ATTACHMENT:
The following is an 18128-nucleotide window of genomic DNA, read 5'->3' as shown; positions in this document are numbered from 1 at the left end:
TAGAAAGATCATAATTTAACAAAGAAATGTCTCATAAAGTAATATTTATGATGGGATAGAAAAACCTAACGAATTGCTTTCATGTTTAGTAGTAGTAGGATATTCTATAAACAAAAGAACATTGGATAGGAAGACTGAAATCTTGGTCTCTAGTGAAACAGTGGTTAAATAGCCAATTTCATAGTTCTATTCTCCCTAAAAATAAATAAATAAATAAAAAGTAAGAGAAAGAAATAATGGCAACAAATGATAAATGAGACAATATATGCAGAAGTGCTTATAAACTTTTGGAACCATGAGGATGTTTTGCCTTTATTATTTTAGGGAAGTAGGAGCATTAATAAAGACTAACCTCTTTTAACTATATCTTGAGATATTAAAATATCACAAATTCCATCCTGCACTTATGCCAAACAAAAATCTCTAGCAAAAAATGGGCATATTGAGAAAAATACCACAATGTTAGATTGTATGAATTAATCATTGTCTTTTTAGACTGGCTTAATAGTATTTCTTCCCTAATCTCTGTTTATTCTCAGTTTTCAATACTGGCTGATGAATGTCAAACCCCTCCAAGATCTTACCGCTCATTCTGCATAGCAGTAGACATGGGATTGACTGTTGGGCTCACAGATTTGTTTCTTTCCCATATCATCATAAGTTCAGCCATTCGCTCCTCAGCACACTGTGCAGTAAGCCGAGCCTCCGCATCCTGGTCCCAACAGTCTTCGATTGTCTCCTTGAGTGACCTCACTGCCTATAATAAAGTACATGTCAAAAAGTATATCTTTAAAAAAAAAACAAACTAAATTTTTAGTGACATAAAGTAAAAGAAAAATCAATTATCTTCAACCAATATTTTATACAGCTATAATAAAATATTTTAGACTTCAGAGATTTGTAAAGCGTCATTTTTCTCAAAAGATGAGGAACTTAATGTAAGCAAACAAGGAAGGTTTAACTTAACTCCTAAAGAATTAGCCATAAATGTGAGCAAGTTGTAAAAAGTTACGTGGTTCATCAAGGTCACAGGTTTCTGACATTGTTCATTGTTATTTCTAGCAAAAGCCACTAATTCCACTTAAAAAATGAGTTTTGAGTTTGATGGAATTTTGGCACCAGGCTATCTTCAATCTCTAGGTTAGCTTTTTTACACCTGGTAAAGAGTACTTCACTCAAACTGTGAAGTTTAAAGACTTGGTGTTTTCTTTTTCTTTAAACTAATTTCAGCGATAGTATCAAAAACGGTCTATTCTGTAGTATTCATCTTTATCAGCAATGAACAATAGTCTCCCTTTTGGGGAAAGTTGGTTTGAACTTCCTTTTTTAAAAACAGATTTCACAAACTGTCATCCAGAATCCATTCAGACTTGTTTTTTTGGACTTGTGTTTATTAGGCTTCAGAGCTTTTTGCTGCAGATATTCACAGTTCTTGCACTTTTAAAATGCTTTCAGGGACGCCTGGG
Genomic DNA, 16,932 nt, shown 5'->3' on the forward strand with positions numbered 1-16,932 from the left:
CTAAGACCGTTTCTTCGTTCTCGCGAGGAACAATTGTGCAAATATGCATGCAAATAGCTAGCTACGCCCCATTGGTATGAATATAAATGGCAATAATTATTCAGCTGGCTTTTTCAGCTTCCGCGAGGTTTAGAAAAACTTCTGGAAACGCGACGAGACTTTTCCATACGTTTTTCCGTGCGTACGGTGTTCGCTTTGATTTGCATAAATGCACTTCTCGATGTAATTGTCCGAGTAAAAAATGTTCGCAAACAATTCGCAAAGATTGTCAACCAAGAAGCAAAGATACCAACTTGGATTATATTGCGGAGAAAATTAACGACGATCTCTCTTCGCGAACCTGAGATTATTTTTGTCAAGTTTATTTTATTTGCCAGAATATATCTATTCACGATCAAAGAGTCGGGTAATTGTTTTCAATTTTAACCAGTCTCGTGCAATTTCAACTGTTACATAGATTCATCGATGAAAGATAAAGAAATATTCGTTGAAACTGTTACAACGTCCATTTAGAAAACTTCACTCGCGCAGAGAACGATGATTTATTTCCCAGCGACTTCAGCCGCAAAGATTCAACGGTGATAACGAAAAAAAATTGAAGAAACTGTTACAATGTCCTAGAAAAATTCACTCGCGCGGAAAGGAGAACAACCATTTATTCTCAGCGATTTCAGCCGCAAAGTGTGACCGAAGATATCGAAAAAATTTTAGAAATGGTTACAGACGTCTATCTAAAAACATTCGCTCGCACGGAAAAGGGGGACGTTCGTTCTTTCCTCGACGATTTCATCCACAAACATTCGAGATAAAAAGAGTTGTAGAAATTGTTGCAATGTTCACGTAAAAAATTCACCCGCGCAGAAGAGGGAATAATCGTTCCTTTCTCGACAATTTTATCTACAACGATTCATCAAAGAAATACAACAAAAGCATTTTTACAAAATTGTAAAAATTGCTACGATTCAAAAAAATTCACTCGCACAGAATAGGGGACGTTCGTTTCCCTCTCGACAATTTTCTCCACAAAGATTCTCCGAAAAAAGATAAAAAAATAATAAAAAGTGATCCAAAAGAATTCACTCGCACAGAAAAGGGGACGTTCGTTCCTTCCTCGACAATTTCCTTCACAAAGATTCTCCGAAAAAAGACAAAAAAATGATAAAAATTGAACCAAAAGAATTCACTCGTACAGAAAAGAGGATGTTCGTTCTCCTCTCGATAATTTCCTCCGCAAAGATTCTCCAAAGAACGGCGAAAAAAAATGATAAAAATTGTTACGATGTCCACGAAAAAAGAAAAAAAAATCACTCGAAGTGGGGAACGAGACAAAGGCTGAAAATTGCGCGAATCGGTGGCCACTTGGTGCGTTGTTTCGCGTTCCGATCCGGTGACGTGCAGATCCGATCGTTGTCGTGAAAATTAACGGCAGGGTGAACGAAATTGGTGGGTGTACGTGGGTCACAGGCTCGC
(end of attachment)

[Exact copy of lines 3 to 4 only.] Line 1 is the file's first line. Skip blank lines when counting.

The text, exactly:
Genomic DNA, 16,932 nt, shown 5'->3' on the forward strand with positions numbered 1-16,932 from the left:
CTAAGACCGTTTCTTCGTTCTCGCGAGGAACAATTGTGCAAATATGCATGCAAATAGCTAGCTACGCCCCATTGGTATGAATATAAATGGCAATAATTATTCAGCTGGCTTTTTCAGCTTCCGCGAGGTTTAGAAAAACTTCTGGAAACGCGACGAGACTTTTCCATACGTTTTTCCGTGCGTACGGTGTTCGCTTTGATTTGCATAAATGCACTTCTCGATGTAATTGTCCGAGTAAAAAATGTTCGCAAACAATTCGCAAAGATTGTCAACCAAGAAGCAAAGATACCAACTTGGATTATATTGCGGAGAAAATTAACGACGATCTCTCTTCGCGAACCTGAGATTATTTTTGTCAAGTTTATTTTATTTGCCAGAATATATCTATTCACGATCAAAGAGTCGGGTAATTGTTTTCAATTTTAACCAGTCTCGTGCAATTTCAACTGTTACATAGATTCATCGATGAAAGATAAAGAAATATTCGTTGAAACTGTTACAACGTCCATTTAGAAAACTTCACTCGCGCAGAGAACGATGATTTATTTCCCAGCGACTTCAGCCGCAAAGATTCAACGGTGATAACGAAAAAAAATTGAAGAAACTGTTACAATGTCCTAGAAAAATTCACTCGCGCGGAAAGGAGAACAACCATTTATTCTCAGCGATTTCAGCCGCAAAGTGTGACCGAAGATATCGAAAAAATTTTAGAAATGGTTACAGACGTCTATCTAAAAACATTCGCTCGCACGGAAAAGGGGGACGTTCGTTCTTTCCTCGACGATTTCATCCACAAACATTCGAGATAAAAAGAGTTGTAGAAATTGTTGCAATGTTCACGTAAAAAATTCACCCGCGCAGAAGAGGGAATAATCGTTCCTTTCTCGACAATTTTATCTACAACGATTCATCAAAGAAATACAACAAAAGCATTTTTACAAAATTGTAAAAATTGCTACGATTCAAAAAAATTCACTCGCACAGAATAGGGGACGTTCGTTTCCCTCTCGACAATTTTCTCCACAAAGATTCTCCGAAAAAAGATAAAAAAATAATAAAAAGTGATCCAAAAGAATTCACTCGCACAGAAAAGGGGACGTTCGTTCCTTCCTCGACAATTTCCTTCACAAAGATTCTCCGAAAAAAGACAAAAAAATGATAAAAATTGAACCAAAAGAATTCACTCGTACAGAAAAGAGGATGTTCGTTCTCCTCTCGATAATTTCCTCCGCAAAGATTCTCCAAAGAACGGCGAAAAAAAATGATAAAAATTGTTACGATGTCCACGAAAAAAGAAAAAAAAATCACTCGAAGTGGGGAACGAGACAAAGGCTGAAAATTGCGCGAATCGGTGGCCACTTGGTGCGTTGTTTCGCGTTCCGATCCGGTGACGTGCAGATCCGATCGTTGTCGTGAAAATTAACGGCAGGGTGAACGAAATTGGTGGGTGTACGTGGGTCACAGGCTCGC